Criminal Behaviorcrooks and liars

Bloomberg Tries to Buy Gun Control in Maine

Voters face a choice: How much freedom are you willing to sacrifice in the name of ‘safety?’

From Lifezette — This Novem­ber, Maine vot­ers will be faced with an age-old ques­tion — how much free­dom are you will­ing to sac­ri­fice in the name of “safe­ty”?

Bil­lion­aire and ex-New York City May­or Michael Bloomberg has used Maine’s Citizen’s Ini­tia­tive Process to almost sin­gle-hand­ed­ly fund a cam­paign to make his ver­sion of uni­ver­sal back­ground checks the law of the land in the Pine Tree State.

Friends, if you have to con­sult a lawyer before loan­ing a rifle to your cousin dur­ing deer sea­son, you aren’t that free.”

Ques­tion 3 asks, “Do you want to require back­ground checks pri­or to the sale or trans­fer of firearms between indi­vid­u­als not licensed as firearms deal­ers, with fail­ure to do so pun­ish­able by law, and with some excep­tions for fam­i­ly mem­bers, hunt­ing, self-defense, law­ful com­pe­ti­tions, and shoot­ing range activ­i­ty?”

While to the aver­age per­son this ques­tion seems fair­ly benign, the dev­il is tru­ly in the details, as this leg­is­la­tion would crim­i­nal­ize activ­i­ties that are ordi­nary and tra­di­tion­al in Maine.

The fine print of this leg­is­la­tion dic­tates exact­ly how, when, where, and with whom firearm own­ers and sports­men may “exchange, sell and lend” their guns, with very strict penal­ties for break­ing the law.

This is because Ques­tion 3 applies to all sales and trans­fers of a firearm. The def­i­n­i­tion of “trans­fer” under this law cites an exist­ing statute, stat­ing that “ ‘Trans­fer’ means to sell, fur­nish, give, lend, deliv­er or oth­er­wise pro­vide, with or with­out con­sid­er­a­tion.”

Except as exempt­ed, a “trans­fer” would first require a fed­er­al back­ground check per­formed by a fed­er­al­ly licensed firearm deal­er (“FFL”), com­ple­tion of the nec­es­sary state and fed­er­al paper­work, and pay­ing a fee any­where between $30-$60. Just to loan a firearm to a friend, neigh­bor, or client, the gun own­er and bor­row­er would have to both go to an FFL to fill out the forms, pay the fee, and have the back­ground check done. When the bor­row­er is ready to return the loaned gun, the same pro­ce­dure applies — a trip to the FFL, the paper­work, and pay­ment of the $30-$60 fee to legal­ly trans­fer the owner’s gun back.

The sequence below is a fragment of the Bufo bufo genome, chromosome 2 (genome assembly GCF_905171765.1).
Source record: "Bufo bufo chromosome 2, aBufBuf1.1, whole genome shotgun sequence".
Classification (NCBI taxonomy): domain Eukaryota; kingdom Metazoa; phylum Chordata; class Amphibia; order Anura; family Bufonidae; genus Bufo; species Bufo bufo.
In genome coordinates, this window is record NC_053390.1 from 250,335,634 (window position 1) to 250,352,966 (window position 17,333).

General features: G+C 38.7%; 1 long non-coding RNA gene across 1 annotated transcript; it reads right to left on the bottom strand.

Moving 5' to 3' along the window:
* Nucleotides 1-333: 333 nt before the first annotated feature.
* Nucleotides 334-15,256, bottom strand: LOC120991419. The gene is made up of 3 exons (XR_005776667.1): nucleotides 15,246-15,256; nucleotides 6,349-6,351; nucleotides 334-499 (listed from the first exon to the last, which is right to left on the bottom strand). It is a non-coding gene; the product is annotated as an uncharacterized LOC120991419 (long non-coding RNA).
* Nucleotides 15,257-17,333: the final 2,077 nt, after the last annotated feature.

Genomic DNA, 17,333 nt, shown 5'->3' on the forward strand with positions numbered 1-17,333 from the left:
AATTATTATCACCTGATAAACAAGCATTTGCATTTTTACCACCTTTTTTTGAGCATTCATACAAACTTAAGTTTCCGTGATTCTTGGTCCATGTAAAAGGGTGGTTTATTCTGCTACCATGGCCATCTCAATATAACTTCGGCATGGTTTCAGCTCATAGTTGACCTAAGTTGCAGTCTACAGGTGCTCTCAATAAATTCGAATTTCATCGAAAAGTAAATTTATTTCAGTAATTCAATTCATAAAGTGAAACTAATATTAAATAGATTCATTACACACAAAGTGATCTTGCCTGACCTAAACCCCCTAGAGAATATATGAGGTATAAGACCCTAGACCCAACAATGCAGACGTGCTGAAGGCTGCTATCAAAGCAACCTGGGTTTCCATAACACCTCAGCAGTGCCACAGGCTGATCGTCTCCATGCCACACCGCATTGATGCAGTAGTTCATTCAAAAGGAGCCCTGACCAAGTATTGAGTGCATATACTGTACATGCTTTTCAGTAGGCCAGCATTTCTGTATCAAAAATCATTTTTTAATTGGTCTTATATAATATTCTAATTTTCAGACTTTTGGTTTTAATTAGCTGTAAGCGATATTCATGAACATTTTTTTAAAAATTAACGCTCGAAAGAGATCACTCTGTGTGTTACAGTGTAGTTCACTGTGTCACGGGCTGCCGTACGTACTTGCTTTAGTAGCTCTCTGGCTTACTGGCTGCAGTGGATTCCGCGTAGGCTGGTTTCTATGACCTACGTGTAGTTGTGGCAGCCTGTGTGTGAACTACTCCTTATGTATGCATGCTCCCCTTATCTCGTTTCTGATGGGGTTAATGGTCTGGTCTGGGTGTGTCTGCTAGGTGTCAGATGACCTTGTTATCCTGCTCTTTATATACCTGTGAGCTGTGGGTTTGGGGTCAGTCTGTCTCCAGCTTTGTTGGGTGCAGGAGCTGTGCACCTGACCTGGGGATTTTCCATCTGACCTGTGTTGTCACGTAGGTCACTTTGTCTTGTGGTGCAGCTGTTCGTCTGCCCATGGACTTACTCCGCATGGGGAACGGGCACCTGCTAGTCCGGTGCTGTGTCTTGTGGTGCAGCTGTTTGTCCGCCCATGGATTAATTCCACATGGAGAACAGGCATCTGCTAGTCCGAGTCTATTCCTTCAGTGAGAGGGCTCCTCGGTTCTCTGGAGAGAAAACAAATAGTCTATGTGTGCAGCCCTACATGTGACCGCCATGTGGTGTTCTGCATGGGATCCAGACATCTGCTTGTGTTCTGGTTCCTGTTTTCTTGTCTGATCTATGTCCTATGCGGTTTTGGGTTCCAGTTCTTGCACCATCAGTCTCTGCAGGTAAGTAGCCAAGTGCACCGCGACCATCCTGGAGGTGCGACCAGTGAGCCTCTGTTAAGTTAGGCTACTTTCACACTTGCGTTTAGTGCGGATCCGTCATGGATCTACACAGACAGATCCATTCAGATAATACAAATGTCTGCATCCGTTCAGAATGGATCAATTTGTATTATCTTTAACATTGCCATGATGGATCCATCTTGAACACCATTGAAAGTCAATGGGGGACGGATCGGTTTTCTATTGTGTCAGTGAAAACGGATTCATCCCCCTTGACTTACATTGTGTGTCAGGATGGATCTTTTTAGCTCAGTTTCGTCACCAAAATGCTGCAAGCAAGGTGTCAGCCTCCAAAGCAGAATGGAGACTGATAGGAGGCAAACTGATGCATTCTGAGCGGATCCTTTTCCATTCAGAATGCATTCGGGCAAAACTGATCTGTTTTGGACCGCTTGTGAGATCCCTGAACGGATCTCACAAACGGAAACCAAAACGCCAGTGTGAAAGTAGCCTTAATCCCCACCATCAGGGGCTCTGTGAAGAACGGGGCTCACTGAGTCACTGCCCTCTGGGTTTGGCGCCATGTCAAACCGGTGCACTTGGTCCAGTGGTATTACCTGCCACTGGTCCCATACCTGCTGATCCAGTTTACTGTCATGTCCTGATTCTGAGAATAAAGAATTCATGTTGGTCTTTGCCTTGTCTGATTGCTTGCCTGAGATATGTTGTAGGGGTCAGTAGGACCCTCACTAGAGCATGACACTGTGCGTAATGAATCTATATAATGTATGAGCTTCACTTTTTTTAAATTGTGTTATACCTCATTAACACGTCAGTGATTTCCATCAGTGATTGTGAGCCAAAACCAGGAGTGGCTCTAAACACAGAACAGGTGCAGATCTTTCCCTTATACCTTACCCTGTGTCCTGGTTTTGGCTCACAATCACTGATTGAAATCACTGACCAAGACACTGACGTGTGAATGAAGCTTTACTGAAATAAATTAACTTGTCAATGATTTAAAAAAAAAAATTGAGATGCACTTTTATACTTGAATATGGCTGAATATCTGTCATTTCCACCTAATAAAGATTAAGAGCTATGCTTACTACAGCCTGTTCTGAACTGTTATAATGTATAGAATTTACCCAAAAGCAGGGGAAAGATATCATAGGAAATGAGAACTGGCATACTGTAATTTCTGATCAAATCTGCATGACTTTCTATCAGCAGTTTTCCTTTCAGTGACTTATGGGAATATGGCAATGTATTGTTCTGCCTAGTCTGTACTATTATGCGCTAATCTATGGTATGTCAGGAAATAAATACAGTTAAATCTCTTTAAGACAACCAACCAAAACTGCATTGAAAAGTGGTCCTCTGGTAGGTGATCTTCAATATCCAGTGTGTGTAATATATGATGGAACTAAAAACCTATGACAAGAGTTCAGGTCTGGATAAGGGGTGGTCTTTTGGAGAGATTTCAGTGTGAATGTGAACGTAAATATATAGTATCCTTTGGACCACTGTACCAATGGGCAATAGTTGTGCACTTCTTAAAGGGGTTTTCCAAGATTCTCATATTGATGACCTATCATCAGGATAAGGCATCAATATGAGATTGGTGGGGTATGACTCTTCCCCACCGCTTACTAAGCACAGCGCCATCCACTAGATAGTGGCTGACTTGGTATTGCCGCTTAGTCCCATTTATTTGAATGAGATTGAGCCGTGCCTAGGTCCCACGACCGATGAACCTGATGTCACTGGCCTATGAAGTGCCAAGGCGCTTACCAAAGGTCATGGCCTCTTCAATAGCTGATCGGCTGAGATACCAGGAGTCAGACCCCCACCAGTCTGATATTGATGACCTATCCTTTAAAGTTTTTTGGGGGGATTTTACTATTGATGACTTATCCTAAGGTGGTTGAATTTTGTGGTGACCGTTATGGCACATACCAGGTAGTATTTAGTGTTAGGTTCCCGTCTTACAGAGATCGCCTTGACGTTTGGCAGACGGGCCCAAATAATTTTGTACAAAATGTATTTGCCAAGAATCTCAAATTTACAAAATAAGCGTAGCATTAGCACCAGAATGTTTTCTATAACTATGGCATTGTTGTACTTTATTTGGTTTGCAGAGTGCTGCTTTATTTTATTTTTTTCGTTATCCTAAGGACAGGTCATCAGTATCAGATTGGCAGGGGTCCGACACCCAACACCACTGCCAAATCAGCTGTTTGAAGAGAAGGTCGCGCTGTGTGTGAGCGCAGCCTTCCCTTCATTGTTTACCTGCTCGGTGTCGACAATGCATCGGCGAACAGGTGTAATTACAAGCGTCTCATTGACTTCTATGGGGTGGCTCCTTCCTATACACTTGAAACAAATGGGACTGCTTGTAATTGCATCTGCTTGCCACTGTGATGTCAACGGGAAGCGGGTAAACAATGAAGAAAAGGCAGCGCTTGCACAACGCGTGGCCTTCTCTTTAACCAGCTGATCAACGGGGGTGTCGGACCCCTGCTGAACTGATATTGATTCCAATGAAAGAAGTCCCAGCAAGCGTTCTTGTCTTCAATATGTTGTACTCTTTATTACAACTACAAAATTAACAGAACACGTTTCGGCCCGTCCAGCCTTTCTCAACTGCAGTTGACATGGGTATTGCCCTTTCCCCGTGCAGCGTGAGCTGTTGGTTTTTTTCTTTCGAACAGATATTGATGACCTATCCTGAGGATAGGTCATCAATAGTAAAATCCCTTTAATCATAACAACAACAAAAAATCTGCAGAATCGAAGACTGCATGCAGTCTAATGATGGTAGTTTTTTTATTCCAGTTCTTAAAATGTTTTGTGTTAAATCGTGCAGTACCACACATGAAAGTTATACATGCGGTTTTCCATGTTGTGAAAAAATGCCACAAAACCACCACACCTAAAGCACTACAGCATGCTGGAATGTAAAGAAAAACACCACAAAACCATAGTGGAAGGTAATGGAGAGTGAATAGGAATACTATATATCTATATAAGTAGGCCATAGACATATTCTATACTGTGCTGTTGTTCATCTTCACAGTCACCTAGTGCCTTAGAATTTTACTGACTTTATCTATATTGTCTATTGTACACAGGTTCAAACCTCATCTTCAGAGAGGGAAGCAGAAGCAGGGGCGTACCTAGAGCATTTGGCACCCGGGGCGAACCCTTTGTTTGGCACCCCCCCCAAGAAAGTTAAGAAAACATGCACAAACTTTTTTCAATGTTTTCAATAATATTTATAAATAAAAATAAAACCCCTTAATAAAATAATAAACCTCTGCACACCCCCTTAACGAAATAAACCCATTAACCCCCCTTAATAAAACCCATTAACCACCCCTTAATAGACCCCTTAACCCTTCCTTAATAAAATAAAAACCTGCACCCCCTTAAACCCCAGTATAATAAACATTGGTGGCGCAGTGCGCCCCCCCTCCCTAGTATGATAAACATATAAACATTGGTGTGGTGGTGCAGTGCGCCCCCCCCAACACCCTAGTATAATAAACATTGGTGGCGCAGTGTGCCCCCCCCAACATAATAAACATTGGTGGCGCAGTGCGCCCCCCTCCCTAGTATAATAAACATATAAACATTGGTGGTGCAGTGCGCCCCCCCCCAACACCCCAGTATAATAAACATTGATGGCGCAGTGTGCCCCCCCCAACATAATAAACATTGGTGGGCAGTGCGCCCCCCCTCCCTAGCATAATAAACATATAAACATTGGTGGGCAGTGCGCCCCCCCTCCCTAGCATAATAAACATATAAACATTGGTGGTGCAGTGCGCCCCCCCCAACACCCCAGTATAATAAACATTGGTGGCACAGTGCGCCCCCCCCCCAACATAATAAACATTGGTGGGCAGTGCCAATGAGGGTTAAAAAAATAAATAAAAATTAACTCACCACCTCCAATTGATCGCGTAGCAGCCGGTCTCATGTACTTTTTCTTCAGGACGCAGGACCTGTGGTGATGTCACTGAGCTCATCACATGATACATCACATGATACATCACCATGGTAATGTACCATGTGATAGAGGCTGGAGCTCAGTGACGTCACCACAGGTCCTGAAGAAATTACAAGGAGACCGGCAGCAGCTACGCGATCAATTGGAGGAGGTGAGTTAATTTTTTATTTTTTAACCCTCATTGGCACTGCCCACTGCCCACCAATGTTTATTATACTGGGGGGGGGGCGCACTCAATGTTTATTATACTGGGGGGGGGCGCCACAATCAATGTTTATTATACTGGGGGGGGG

To fur­ther com­pli­cate mat­ters, because the pro­ce­dure at the FFL’s doesn’t dis­tin­guish between sales and oth­er kinds of “trans­fers” (like loans), before the ini­tial trans­fer the own­er should ide­al­ly have a nota­rized let­ter, clear­ly stat­ing that the own­er­ship or title of the firearm is not being relin­quished.

There are a few exemp­tions which apply, includ­ing trans­fers between fam­i­ly mem­bers (which are fur­ther defined), tem­po­rary trans­fers occur­ring at a spec­i­fied “estab­lished shoot­ing range,” dur­ing a law­ful­ly orga­nized com­pe­ti­tion, dur­ing hunt­ing, or in the “actu­al pres­ence” of the trans­fer­er. But the actu­al word­ing of each exemp­tion impos­es sev­er­al pre­req­ui­sites and con­di­tions to qual­i­fy, cre­at­ing sev­er­al traps that would be extreme­ly easy for law-abid­ing gun own­ers to fall into.